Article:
11. The closest thing I've seen to our Brazo de Mercedes is Brazo de Gitano -- found in Spanish, Puerto Rican, Mexican, Portuguese, etc. cuisines... although the outside is more cake than meringue -- the filling is custard, similar to ours. Macapuno/mutant coconut/freak coconut is much loved here in the US, PPPans, I've seen it in different desserts in various cities. A really good one I remember was in a California bakeshop patronized by Pinoys and Americans alike -- chocolate cake topped with macapuno ice cream. Infinitely better (for me at least) than the German chocolate cake with coconut topping. Apparently the PCA (Philippine Coconut Authority) has developed trees that yield 80% mutant coconut? Perhaps their website has more info on this -- tried to access it earlier but couldn't. Hi Pan, we have Malaysian friends in St. Louis and we're always comparing notes on terminology and such -- as in your example here, we've found that we have LOTS of words that we both use, but with different meanings. Ulam is a collective term we use to signify anything that we eat with rice, or at least that's how it is in the Tagalog region where I grew up -- it could be meat, fish, veggies, etc., even soup. It's the practice of eating rice with it that makes it ulam. Soup can be called ulam if it's eaten with rice. Otherwise it would just be called sopas. "Anong ulam n'yo?" means "What are you eating with rice?"
  12. my fave was the Lindt as well but like you i have trouble now finding it. i don't make a recipe if i can't find the Lindt. the other options i have available locally just aren't worth the trouble. perhaps someone could suggest a good mail-order source? i haven't tried to find one as i'm still trying to use up my dark chocs that i got on a chocolate-buying binge LOL.
  13. eggs please, if we're making classic American potato salad. i do like the French and German versions too though.
  14. disliked mooncakes intensely as a kid. acquired the taste as an adult. i now love filipino mooncakes (hopia) as well as the chinese/other asian ones. my favorite is the one made with yellow mung beans and with a duck egg yolk in the center, from a bakery in NYC Chinatown (sorry, i forget the name). decadent and oh so good. oh, and i prefer the white flaky pastry to the golden brown cakey one, though i wouldn't turn up my nose at the latter if offered:) i just bought a big box of mooncakes when i was in st. louis in preparation for autumn festival -- first time we're celebrating it this year, just because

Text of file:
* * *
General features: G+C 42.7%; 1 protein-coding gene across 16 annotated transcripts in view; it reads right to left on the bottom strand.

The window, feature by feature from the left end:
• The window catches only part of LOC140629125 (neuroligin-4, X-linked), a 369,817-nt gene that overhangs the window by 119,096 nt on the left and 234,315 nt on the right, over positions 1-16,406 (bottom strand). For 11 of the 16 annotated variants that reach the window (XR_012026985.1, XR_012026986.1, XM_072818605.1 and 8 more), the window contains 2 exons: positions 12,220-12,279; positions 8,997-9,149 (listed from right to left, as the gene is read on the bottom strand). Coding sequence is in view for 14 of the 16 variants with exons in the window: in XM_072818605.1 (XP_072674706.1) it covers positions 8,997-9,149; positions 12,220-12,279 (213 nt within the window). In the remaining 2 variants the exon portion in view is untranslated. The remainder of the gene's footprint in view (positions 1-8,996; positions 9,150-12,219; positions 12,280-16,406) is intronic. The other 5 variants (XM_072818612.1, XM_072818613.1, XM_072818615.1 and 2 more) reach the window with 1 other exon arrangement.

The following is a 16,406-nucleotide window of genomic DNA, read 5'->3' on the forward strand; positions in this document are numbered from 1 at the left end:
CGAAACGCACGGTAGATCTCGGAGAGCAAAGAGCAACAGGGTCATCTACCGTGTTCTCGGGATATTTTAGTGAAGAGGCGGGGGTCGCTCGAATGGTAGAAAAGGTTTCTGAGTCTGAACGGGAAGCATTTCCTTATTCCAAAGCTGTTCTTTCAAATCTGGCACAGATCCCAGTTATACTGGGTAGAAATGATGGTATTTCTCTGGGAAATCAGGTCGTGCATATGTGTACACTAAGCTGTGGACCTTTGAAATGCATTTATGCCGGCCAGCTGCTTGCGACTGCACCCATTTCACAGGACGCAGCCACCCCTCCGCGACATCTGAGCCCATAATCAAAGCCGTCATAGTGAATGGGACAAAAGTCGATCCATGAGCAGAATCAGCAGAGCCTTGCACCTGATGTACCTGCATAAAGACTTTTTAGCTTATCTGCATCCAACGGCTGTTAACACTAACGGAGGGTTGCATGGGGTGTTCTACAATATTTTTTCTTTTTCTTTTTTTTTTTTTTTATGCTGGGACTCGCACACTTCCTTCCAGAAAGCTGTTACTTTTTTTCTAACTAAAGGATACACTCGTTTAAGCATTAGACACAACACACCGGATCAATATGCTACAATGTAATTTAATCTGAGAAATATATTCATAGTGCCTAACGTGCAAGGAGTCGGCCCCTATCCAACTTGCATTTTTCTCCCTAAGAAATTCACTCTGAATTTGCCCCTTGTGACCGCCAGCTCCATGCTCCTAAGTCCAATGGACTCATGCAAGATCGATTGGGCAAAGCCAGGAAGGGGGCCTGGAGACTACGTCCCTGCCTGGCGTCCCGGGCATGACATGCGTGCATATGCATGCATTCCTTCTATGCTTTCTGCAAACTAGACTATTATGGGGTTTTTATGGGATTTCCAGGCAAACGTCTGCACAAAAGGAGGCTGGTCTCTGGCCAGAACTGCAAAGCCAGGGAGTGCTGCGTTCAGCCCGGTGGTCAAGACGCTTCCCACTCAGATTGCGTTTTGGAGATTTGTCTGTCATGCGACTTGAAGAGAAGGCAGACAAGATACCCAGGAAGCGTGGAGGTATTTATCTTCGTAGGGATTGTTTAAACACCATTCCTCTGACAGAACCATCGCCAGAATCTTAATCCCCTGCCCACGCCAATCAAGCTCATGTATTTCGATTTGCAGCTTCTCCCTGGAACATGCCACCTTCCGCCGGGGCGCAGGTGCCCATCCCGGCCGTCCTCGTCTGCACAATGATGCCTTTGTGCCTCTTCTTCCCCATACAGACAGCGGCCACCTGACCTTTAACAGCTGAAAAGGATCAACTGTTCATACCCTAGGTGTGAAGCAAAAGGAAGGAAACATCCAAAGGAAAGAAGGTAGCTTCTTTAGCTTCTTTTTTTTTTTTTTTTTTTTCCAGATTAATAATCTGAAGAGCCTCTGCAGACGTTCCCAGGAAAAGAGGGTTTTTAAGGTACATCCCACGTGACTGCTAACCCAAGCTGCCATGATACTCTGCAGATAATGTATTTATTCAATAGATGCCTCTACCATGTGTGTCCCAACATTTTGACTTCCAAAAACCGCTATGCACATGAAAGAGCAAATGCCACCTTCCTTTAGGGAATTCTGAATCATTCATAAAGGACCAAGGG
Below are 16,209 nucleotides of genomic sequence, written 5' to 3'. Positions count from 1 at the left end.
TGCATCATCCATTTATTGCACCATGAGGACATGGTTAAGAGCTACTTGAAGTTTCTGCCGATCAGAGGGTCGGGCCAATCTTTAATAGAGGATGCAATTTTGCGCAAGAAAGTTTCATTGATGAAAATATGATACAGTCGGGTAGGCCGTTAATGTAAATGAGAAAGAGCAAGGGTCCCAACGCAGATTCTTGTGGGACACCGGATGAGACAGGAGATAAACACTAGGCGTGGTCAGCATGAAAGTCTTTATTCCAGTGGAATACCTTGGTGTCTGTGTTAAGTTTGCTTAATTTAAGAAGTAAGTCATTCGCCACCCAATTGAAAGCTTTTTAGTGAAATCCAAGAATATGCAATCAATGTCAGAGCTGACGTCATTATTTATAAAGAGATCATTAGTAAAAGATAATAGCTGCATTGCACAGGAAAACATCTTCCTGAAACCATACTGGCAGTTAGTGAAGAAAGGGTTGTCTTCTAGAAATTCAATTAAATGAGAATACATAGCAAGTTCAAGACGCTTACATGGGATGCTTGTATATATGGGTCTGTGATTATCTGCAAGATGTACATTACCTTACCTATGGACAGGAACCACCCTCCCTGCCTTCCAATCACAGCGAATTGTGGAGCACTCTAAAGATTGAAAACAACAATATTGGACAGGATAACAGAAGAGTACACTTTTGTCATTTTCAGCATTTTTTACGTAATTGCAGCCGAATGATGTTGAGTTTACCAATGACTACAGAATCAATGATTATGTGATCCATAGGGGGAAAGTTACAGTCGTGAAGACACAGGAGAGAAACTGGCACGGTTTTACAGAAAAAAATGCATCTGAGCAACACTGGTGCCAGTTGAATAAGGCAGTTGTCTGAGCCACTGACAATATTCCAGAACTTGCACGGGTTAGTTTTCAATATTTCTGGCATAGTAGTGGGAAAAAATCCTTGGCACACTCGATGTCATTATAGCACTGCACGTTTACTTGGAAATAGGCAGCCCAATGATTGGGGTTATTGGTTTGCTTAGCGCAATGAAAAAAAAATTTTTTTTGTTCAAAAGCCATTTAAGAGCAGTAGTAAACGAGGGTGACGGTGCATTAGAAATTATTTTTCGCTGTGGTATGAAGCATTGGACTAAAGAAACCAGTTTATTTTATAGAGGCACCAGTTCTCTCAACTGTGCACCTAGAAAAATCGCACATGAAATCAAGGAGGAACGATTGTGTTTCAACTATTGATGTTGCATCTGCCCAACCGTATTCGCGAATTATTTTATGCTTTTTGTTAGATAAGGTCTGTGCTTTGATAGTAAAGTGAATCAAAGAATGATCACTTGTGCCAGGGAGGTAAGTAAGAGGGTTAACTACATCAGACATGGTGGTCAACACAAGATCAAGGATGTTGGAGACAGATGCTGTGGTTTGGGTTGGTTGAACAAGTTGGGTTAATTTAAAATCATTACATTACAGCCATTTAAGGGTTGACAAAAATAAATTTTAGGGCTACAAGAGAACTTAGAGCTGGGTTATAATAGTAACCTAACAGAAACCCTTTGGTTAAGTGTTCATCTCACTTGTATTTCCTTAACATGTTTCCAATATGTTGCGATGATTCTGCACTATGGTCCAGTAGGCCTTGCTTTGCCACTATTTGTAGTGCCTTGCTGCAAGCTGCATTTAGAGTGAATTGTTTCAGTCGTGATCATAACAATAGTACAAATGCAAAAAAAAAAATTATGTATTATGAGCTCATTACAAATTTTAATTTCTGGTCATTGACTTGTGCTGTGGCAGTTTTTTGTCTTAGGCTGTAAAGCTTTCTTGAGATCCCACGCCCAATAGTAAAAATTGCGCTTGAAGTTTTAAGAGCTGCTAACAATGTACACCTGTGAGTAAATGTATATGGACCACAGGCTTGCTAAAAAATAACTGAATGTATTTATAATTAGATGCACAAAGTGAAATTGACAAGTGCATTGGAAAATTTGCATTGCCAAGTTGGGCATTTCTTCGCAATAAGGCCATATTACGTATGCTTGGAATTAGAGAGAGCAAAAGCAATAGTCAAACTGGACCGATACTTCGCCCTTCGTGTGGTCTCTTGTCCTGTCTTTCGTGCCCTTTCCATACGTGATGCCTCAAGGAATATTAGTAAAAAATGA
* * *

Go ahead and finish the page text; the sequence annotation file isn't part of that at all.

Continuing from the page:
15. chicken soup is my cure-all and then there's hot tea with honey and lemon for tummyaches and sore throats flat 7-up and crackers for tummy upsets and diarrhea LOTS of water for everything and i have several books on "foods that heal" which i consult every now and then i'm more interested in "foods that prevent" though. steven pratt's superfoods rx is a great book that covers this.
  16. yes (changed from a no to a yes somewhere between my 20th and 21st year)
  17. for hand-mixing, i LOVE stainless steel bowls, though i'll use my glass ones in a pinch. i'd love to use pottery bowls but i've kinked too many of them doing stuff that i only use them now for serveware. i HATE plastic. BUT, having said that, my DLX mixer whips awesome egg whites *just like that* -- in a plastic bowl.
  18. hi pppans and apicio, interesting discussion you've got going on here. my parents, who are both Tagalog, use <i>minindal</i> and <i>merienda</i> interchangeably. on the humba-paksiw na pata, i'll add something else that's confusing -- my hubby's family, who are also tagalog (they're from bulacan, cavite and makati) -- calls the dish "estofado" as well. my mom tells a different story -- paksiw na pata is an everyday dish, as opposed to the one used for entertaining which is estofado (the latter perhaps made more "special" by the addition of more ingredients considered optional in the everyday dish). no more time right now, but you can be sure i'll be back to read and add to this discussion later:).
  19. Hi BettyK, The cookbook by Gerry Gelle comes well-recommended. But if you want a background on Filipino food culture, check out the ones written by the late Doreen Fernandez. They're not cookbooks but they put almost everything into perspective. ← Gerry Gelle's cookbook is a wonderful resource, as is Reynaldo Alejandro's. IMHO some of Gelle's recipes though are rewrites of Alejandro's (nothing wrong with that, just thought you might be interested in that information). There are several smaller cookbooks that also provide a good primer to Filipino cooking. In the Philippines there have also been an improvement in the quality of cookooks written, and there have been a number of cookbooks written in recent years -- I've seen the best selections at myayala.com and here: http://www.kabayancentral.com/book/cookbook.html Charmaine Solomon's Asian cookbook is also quite good and includes several (authentic enough) recipes. I have to say I'm kinda disappointed that most Asian cookbooks don't really cover Filipino cuisine very well, most are Thai-focused, at least the most recent ones published. I'd love to see Alford/Duguid do one on Filipino cuisine. OTOH, I'm working on a Filipino cookbook (shameless plug) that I hope will fill some of the gaps:)